Drug/Hormone TherapyIf the underlying cause of the anxiety can be identified but not corrected, medication may help. However, medication alone will usually not be effective, especially if the underlying causes have not been addressed. Commonly used medications include tricyclic antidepressants and selective serotonin reuptake inhibitors.

Another method of treatment that has been used in the past is progestin therapy. However, progestins are not approved for behavioral therapy and the potential side effects can be life threatening. Potential problems include diabetogenesis; adrenal cortical suppression; bone marrow suppression; and, in females, gynecomastia, mammary gland hyperplasia, adenocarcinoma, endometrial hyperplasia, and pyometra.7 There­fore progestins should only be used as a last resort.

In many cases, marking can be greatly diminished by a combination of these strategies, but some dogs may still mark in selected circumstances.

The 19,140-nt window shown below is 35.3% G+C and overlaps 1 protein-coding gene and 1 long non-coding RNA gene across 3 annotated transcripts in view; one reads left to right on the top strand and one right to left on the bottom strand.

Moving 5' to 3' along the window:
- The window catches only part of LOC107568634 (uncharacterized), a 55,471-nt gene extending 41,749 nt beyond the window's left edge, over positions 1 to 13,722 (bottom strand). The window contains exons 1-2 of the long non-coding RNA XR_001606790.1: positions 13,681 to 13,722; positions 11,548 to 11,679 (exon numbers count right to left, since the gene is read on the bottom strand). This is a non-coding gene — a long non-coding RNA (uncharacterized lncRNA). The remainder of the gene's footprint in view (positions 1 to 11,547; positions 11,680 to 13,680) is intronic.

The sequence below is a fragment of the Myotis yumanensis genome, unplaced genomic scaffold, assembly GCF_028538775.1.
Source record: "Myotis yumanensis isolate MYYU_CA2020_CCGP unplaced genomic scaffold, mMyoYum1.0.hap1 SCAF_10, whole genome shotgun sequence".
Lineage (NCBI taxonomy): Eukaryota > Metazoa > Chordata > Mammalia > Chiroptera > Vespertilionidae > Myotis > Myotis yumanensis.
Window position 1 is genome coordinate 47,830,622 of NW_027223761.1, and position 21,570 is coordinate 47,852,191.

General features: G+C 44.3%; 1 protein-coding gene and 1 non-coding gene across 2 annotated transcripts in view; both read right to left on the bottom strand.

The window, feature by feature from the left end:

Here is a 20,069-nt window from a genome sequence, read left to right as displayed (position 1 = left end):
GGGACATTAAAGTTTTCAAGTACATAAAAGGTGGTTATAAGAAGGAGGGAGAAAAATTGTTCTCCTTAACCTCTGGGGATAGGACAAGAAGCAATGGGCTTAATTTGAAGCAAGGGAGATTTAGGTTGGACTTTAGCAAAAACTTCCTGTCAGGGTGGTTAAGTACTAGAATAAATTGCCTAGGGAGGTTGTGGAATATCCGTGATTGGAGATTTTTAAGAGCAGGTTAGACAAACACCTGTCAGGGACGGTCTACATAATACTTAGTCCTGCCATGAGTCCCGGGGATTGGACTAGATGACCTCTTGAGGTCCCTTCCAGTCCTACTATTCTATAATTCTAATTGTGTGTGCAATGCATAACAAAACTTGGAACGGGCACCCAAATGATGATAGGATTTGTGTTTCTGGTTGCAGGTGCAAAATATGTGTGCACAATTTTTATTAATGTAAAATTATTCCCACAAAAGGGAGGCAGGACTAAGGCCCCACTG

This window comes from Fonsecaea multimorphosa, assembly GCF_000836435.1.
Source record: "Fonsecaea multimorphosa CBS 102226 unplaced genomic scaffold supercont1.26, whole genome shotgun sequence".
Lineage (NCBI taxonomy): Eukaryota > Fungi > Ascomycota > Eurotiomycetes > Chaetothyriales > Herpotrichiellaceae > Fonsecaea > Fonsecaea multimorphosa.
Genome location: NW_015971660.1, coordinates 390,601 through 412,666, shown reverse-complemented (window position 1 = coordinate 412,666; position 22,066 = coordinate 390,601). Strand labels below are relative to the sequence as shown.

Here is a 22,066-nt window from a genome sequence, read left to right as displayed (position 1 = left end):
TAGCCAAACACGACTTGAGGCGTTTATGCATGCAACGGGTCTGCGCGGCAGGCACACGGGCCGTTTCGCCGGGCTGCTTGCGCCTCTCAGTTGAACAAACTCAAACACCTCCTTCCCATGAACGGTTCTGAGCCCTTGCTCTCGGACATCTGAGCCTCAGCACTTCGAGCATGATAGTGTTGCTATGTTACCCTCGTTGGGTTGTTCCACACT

1. Domestic Animal Behavior. Houpt KA-Ames, IA: State University Press, 1991, p 10.2. Elimination behavior and related problems in dogs. Voith VL, Borchelt PL. Readings in Companion Animal Behavior-Trenton, NJ: Veterinary Learning Systems, 1996, pp 168-178.3. Diagnosis and treatment of elimination behavior problems in dogs. Voith VL, Borchelt PL. Vet Clin North Am Small Anim Pract 12:637-644, 1982.4. Castration of adult male dogs: Effects on roaming, aggression, urine marking, and mounting. Hopkins SG, Schubert TA, Hart BL. JAVMA 168:1108-1110, 1976.

  2. Effects of castration on problem behaviors in male dogs with reference to age and duration of behavior. Neilson JC, Eckstein RA, Hart BL. JAVMA 211:180-182, 1997.6. The Behavior of Domestic Animals. Hart BL-New York: W. H. Freeman, 1985, p 336.

  3. Practical pharmacological approaches to behavior problems. Overall KL. Behavior Problems in Small Animals. Purina Specialty Review, 1992, pp 41-42.